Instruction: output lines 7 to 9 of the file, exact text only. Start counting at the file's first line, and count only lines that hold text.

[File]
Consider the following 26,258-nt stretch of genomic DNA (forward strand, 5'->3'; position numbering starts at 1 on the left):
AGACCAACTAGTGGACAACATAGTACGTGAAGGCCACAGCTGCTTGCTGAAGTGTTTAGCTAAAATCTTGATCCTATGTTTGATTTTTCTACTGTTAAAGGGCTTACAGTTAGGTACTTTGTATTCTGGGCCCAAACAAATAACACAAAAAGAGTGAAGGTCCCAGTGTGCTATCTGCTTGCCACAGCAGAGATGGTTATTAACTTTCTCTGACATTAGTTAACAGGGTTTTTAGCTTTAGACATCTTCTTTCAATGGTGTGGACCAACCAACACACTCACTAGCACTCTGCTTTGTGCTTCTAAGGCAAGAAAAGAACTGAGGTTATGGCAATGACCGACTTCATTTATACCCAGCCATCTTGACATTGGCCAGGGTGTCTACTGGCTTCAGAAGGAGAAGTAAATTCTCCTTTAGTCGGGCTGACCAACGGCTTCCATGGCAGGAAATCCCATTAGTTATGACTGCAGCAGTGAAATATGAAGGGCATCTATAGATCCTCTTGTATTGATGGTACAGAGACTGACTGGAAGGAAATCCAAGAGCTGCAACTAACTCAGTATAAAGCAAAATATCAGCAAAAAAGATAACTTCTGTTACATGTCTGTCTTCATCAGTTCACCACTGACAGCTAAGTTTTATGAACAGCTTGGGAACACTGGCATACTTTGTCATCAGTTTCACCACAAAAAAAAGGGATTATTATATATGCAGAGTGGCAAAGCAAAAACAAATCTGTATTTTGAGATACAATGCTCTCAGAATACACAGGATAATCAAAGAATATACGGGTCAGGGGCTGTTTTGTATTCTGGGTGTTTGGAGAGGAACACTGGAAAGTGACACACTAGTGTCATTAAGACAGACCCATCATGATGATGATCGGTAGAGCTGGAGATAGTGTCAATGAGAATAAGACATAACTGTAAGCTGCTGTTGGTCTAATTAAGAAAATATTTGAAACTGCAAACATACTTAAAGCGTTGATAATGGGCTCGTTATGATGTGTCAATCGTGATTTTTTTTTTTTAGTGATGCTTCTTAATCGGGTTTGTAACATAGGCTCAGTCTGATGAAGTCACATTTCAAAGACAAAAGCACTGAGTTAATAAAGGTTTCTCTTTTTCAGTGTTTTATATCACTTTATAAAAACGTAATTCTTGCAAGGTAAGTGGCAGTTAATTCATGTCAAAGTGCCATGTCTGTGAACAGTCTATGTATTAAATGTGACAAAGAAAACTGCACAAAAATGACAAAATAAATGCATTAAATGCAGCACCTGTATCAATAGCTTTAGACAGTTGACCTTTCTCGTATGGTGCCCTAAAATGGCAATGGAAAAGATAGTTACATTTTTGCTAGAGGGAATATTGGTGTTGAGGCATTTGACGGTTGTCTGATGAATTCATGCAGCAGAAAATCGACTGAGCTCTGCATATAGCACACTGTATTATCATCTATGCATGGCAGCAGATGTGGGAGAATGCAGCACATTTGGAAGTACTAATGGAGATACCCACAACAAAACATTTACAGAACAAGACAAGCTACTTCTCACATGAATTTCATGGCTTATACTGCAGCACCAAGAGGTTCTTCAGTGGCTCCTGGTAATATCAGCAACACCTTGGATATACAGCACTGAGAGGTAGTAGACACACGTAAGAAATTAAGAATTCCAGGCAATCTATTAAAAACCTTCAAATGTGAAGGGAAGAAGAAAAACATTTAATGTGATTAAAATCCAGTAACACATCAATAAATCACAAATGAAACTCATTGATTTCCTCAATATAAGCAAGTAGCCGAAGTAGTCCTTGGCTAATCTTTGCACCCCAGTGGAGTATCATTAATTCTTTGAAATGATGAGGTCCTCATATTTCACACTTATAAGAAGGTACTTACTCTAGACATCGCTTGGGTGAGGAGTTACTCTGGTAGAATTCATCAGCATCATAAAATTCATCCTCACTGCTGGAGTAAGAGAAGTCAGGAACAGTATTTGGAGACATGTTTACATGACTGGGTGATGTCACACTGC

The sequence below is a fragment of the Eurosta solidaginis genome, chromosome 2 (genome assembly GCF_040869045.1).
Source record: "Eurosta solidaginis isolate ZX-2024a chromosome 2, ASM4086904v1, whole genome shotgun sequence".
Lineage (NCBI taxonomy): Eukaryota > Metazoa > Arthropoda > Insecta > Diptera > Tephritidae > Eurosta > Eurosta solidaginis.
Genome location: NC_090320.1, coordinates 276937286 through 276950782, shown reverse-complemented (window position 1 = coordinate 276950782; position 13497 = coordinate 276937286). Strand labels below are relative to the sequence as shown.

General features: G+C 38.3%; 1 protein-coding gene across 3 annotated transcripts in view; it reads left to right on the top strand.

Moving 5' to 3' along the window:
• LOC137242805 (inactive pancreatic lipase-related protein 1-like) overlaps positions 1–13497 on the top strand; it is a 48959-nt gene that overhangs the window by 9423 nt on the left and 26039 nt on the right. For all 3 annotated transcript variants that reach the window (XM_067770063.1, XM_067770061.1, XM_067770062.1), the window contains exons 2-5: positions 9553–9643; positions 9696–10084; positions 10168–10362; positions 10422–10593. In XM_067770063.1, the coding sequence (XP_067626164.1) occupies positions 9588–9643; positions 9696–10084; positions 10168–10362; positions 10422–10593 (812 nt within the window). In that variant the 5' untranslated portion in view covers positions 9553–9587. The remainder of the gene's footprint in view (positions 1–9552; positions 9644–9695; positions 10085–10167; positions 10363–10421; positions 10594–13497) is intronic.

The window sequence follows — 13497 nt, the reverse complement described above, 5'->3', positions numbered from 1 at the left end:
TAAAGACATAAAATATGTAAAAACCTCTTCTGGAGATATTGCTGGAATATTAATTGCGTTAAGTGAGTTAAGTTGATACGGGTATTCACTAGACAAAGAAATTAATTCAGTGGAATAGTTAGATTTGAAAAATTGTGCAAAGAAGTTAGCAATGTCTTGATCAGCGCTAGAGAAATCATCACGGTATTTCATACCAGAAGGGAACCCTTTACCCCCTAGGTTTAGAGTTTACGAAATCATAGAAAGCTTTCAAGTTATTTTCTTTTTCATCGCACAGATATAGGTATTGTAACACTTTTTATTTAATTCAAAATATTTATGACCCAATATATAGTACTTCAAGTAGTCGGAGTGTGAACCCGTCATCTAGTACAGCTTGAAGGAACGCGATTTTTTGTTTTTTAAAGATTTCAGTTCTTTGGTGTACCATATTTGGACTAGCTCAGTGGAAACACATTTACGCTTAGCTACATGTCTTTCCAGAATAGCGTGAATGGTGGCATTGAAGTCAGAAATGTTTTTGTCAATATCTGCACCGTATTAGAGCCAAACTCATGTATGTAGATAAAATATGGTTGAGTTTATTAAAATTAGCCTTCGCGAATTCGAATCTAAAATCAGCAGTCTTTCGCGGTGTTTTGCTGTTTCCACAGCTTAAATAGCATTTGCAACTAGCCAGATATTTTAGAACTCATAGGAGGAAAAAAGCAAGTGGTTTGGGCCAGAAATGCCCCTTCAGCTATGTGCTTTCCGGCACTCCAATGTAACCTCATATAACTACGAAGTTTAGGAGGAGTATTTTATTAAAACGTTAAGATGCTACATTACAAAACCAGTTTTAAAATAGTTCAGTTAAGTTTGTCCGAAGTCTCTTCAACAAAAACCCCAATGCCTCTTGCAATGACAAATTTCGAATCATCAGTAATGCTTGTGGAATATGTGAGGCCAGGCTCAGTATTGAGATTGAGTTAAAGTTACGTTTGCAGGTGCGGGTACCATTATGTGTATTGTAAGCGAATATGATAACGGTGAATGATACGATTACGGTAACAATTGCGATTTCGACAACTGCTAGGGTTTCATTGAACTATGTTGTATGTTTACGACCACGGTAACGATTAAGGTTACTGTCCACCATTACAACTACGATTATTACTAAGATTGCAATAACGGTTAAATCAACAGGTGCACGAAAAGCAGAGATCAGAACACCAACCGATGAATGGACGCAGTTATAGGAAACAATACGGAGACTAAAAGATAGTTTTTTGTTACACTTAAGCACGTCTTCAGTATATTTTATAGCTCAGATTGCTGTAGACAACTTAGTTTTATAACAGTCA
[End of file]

General features: G+C 38.3%; 1 protein-coding gene across 3 annotated transcripts in view; it reads left to right on the top strand.

Moving 5' to 3' along the window:
• LOC137242805 (inactive pancreatic lipase-related protein 1-like) overlaps positions 1–13497 on the top strand; it is a 48959-nt gene that overhangs the window by 9423 nt on the left and 26039 nt on the right. For all 3 annotated transcript variants that reach the window (XM_067770063.1, XM_067770061.1, XM_067770062.1), the window contains exons 2-5: positions 9553–9643; positions 9696–10084; positions 10168–10362; positions 10422–10593. In XM_067770063.1, the coding sequence (XP_067626164.1) occupies positions 9588–9643; positions 9696–10084; positions 10168–10362; positions 10422–10593 (812 nt within the window). In that variant the 5' untranslated portion in view covers positions 9553–9587. The remainder of the gene's footprint in view (positions 1–9552; positions 9644–9695; positions 10085–10167; positions 10363–10421; positions 10594–13497) is intronic.